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Might as well face it, you actually could be addicted to love

By Joan Firstenberg     Jul 26, 2010 in Lifestyle
New Brunswick - Why does it hurt so much to be rejected in a relationship? Researchers from several schools recently attacked the problem and found some surprising results.
Researchers have uncovered that just as people can be addicted to cocaine, they can also be addicted to love. The New York Daily News reports on the study which was conducted by the Department of Anthropology, Rutgers University, Newark, NJ, the Departments of Neurology and Neuroscience at Einstein College of Medicine, Bronx, NY, the Department of Psychology and the State University of New York, Stony Brook, NY.
In an article that was originally published in the Journal of Neurophysiology it was revealed that similar parts of the brain are associated both with cravings for cocaine and romantic rejection.
Arthur Aron, professor of social and health psychology at Stony Brook University, said
"It shows that intense romantic love seems to function much like an addiction.
Understanding the neural systems involved is extremely important both for advancing our basic knowledge of intense romantic love in general and of response to rejection in particular."
The study sheds new light on why people can find it difficult to control their feelings and behaviors after they are dumped, and why such rejection can sometimes led to behaviors like stalking, homicide, suicide and severe depression.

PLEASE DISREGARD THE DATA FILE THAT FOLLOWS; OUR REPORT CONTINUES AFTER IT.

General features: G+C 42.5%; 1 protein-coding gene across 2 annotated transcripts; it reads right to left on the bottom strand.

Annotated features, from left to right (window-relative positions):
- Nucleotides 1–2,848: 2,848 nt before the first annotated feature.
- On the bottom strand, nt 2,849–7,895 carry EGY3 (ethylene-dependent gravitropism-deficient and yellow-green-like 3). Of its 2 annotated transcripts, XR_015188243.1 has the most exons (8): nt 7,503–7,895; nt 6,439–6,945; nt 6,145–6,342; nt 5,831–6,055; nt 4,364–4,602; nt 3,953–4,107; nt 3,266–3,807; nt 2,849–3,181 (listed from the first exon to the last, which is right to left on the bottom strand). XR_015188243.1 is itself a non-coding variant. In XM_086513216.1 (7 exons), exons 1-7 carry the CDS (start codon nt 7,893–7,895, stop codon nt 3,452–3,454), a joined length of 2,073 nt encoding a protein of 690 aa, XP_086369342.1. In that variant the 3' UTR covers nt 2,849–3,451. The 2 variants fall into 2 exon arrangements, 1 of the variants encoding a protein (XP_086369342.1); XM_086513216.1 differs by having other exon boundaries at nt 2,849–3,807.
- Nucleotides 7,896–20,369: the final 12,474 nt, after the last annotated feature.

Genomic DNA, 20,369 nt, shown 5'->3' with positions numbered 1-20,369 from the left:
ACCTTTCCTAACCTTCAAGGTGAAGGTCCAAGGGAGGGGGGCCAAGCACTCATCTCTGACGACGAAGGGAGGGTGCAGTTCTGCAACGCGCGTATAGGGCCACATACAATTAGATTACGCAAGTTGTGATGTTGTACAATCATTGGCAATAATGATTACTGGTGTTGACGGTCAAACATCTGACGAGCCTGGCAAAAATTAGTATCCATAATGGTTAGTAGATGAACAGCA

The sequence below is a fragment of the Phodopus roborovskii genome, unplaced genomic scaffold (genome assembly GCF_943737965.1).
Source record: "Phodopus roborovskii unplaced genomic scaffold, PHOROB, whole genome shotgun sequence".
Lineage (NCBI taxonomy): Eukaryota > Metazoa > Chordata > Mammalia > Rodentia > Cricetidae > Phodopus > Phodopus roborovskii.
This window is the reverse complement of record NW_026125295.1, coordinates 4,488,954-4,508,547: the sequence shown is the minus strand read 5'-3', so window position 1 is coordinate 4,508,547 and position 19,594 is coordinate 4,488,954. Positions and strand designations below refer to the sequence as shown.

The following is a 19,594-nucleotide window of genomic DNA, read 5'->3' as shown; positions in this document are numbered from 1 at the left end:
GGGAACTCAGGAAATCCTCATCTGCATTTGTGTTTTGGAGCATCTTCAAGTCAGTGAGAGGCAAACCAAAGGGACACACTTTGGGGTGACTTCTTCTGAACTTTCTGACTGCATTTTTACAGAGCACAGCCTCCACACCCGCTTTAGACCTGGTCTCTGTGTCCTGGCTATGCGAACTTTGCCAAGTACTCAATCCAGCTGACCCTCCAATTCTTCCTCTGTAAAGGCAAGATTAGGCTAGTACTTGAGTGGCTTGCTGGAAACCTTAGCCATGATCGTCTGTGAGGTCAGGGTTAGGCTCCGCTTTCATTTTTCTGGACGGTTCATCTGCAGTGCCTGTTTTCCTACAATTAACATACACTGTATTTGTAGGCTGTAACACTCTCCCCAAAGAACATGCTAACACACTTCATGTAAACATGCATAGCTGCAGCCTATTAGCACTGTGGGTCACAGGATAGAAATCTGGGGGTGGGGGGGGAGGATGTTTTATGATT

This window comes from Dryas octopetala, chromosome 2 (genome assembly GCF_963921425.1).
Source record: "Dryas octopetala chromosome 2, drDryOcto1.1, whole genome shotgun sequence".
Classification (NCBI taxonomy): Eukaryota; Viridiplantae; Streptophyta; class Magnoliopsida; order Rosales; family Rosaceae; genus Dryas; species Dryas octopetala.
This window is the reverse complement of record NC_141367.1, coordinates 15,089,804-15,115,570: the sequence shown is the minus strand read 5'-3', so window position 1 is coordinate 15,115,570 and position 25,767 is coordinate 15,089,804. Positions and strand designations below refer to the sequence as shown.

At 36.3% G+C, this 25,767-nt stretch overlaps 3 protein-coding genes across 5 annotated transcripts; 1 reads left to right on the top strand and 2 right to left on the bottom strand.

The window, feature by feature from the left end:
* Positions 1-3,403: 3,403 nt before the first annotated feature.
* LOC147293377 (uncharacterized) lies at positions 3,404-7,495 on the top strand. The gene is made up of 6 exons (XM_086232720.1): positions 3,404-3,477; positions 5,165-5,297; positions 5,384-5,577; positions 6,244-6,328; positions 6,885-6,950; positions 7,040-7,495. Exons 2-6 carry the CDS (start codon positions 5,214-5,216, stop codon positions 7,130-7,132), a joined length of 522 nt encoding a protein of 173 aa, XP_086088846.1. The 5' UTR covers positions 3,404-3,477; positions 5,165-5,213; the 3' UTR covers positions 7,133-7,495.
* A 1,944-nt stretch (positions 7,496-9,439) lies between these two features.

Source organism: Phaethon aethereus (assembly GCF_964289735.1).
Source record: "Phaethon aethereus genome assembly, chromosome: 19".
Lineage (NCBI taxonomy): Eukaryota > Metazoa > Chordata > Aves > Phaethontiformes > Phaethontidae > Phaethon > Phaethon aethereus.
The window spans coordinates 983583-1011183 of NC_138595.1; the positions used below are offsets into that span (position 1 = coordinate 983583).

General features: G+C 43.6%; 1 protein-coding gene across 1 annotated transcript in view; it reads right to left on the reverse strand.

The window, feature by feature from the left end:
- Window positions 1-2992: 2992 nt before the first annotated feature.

The researchers used functional magnetic resonance imaging to examine the brain activity of 10 women and 5 men who had recently been rejected by a partner but reported they were still intensely "in love with them".
They were all shown a picture of their former partner who they were still in love with and spent the majority of their waking hours thinking about. The subjects were then asked to complete a math problem to distract them from their romantic thoughts, and subsequently looked at a picture of a neutral person they knew but did not have strong romantic feelings toward.
The results showed that some areas of the brain were stimulated much more when the men looked at the object of their unrequited love. Researchers noted that these are the same areas triggered in cocaine addicts, and are associated with physical pain and suffering.
The study also showed that it was time, and time alone that could heal the wounds of a failed relationship. They found that as time passed, an area of the brain associated with attachment showed less activity when the participants again viewed photographs of their former partners.
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